I’ve read a great deal about perceived MLS failures in CONCACAF over the last week. As many of our readers know, I am not defender or apologist for MLS. But, calling two loses to FMF sides,” failures” again show many MLS fans live in an alternate reality. If anything Columbus and DC United should be applauded for competing against the best this hemisphere has to offer.
When MLS sides have lost to virtual semi professional teams from, Trinidad and Tobago, the United Soccer Leagues and Panama over the past two years, it has been embarrassing. New England’s disgraceful 4-0 home loss to Joe Public in 2008 will forever be a blemish on MLS.
But losing to Mexican opposition is not a big deal. In fact, MLS sides can take pride in playing regularly against teams from arguably the top league in the world outside Europe, and thus improving its product.
The Mexican League, for those who do not watch it regularly is one of the best football leagues on the planet. The FMF was ranked 8th last year in the IFFHS survey of domestic competitions (it’s rating has slipped this year largely due to the Swine Flu, so last year’s rating is more instructive.) and some of the leading South American footballers play in the league.
Chile and Paraguay are two of the big stories in COMNEBOL qualifying for the World Cup. Both teams can thank the FMF for much of their success. In fact, Mexico’s league is such a standout now in Latin America, you see South American players turning down European club glory for Mexican money. Imagine that?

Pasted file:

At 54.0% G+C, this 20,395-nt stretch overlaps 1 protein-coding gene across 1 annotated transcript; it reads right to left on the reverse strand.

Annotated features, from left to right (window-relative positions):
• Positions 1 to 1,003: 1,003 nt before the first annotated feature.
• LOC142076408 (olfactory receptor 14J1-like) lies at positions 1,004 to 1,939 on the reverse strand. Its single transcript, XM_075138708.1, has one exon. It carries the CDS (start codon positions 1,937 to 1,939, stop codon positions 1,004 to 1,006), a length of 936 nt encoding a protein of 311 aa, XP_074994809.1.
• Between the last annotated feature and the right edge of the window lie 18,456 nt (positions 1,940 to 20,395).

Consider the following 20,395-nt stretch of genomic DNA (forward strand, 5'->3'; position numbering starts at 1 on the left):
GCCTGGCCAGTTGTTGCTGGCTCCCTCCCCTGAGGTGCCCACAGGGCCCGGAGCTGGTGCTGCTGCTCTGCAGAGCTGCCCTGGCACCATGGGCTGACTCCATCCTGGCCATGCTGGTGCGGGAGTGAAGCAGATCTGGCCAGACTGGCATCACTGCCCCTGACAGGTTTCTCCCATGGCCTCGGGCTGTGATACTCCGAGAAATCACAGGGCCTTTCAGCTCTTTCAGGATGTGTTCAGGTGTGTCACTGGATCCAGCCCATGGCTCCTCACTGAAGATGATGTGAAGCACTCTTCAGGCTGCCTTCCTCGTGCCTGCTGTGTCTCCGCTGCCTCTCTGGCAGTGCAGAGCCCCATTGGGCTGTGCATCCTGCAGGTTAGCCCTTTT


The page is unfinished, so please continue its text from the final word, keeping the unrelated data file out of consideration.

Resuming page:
MLS supporters who claim some sort of parity with the FMF or lament loses to FMF sides are not being realistic. Of greater concern, is MLS’ inability to beat Central American or Caribbean opposition regularly enough. MLS wants to be considered the second best league in CONCACAF, and while realistically it is such, the results offer us debating points in the other direction.
Many European clubs would have no greater success against FMF based opposition than MLS sides. Last year, Mexican sides struggled away from home against USL teams in CONCACAF but quickly recovered and re-asserted themselves in the home legs. The same has happened in the past for MLS sides if they somehow manage a victory against a diluted FMF squad at home.
MLS fans need to temper their expectations. This is not national team competition where the US and Mexico have comparable sides. MLS is a young league, who cannot attract the type of South American star (although it once did, a subject for future CBA discussions) the FMF currently does. Additionally, Mexico has a deeper national talent pool than the USA, and has fewer players in Europe than the US.
So what we have are two completely unequal leagues, and MLS fans do a disservice to their clubs by holding our teams accountable for loses to far superior sides. Once again, if anything Columbus and DC United need to be applauded for fighting and scrapping against far superior opposition.